Numerical analysis of the adhesive effect on moisture-induced stresses and deformations in CLT panels




Afshari, Zahra

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Sustainable materials such as cross-laminated timbers (CLT) are increasingly being used in the construction of green buildings worldwide. Such products may be exposed to cyclic environmental conditions and exhibit moisture-induced damage. The main objective of this study is to develop and validate an efficient, physically-based tool to simulate the moisture transport, and consequently moisture-induced stresses and deformation in laminated orthotopic composites. Predicting the moisture profile variation with time is the first step toward understanding the performance of CLT panels under extreme environmental loads. A comprehensive literature review was conducted to determine the most critical parameters in moisture transport phenomena in CLT panels to ensure the capability of the framework to capture the essential moisture transport mechanisms. Thermal moisture analogy theory was used for simulating the moisture transport across the composite material cross-section. Unlike previous studies, the moisture adsorption curve of the material was used instead of employing the surface emission coefficient to estimate moisture flux at the surfaces. The method was verified and validated based on a simple one-dimensional (1-D) analytical model and experimental data, respectively. A series of parametric studies were conducted using the validated model to highlight the effect of glue lines, wood species, boundary conditions, panel dimension, and orientation of CLT layers on the moisture transport across the composite panel. After predicting the moisture profile of CLT panels, the numerical model was used to determine the stresses caused by humidity differences on panel surfaces. The applied transient load in the model was obtained from the moisture transport simulation. The total strain rate is assumed as the sum of the elastic and the moisture-induced strain rate. The mechano-sorptive strain is omitted from the material model since it is assumed that samples are not under mechanical loading. The stress model was successfully validated by experimental data reported in the literature. Parametric studies were conducted to investigate the significant role of panel bonding lines (i.e. elasticity modulus and moisture diffusivity) on moisture-induced stresses. A failure analysis was completed to determine how wood species affect laminated composite failure. The same approach was followed to determine the moisture-induced deformation through a finite element analysis. Finally, the effect of adhesive elasticity and its moisture diffusivity on the deformed shape of CLT panels was investigated parametrically. This study showed that the choice of adhesive along with the combination of wood species, could significantly affect the panel’s moisture profile and developed stresses even after 14 days under similar environmental conditions. As demonstrated in this thesis, simulating moisture transport in CLT panels is crucial in determining stresses and deformation caused by environmental conditions.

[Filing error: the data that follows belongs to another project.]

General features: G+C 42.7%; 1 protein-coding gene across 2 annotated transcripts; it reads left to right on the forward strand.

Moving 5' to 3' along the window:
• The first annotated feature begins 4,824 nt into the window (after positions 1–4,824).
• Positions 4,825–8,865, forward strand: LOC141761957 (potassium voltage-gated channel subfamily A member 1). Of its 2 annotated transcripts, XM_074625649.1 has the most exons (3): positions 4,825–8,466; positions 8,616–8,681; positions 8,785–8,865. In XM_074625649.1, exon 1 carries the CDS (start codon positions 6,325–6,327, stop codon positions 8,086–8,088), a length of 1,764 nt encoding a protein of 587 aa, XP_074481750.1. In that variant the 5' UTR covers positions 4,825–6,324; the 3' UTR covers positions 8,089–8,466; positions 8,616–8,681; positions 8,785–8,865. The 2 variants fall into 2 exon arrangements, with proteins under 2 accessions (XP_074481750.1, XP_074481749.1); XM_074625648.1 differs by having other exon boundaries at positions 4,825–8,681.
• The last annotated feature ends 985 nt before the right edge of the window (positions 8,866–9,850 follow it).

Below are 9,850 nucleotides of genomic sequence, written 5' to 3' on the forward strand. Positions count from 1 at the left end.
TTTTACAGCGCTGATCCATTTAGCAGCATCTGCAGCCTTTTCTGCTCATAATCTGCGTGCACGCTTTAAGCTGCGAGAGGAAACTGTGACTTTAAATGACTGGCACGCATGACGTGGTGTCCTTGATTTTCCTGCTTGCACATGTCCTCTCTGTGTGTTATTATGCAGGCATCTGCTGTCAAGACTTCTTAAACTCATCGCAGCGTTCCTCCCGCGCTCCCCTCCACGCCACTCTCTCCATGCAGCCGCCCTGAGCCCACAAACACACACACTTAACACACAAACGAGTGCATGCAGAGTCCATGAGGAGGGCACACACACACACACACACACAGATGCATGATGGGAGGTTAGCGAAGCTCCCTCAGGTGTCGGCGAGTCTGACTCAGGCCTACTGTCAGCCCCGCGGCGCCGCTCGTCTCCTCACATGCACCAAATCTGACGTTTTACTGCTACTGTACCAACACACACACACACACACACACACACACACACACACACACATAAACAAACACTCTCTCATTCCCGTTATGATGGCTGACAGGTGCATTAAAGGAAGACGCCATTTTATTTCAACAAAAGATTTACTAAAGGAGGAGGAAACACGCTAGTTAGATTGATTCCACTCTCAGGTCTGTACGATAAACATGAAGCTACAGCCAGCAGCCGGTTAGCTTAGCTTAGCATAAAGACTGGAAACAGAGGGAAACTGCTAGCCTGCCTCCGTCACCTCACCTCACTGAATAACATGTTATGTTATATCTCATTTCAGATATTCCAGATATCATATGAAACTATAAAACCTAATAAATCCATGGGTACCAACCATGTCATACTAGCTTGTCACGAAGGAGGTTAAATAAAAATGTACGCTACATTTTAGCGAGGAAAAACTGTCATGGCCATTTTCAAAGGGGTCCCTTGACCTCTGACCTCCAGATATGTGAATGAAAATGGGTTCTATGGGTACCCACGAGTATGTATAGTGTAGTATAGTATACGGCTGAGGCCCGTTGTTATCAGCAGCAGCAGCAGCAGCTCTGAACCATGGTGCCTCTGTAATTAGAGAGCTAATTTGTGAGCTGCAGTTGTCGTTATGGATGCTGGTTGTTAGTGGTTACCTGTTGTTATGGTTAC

CLT_ Moisture_ FEM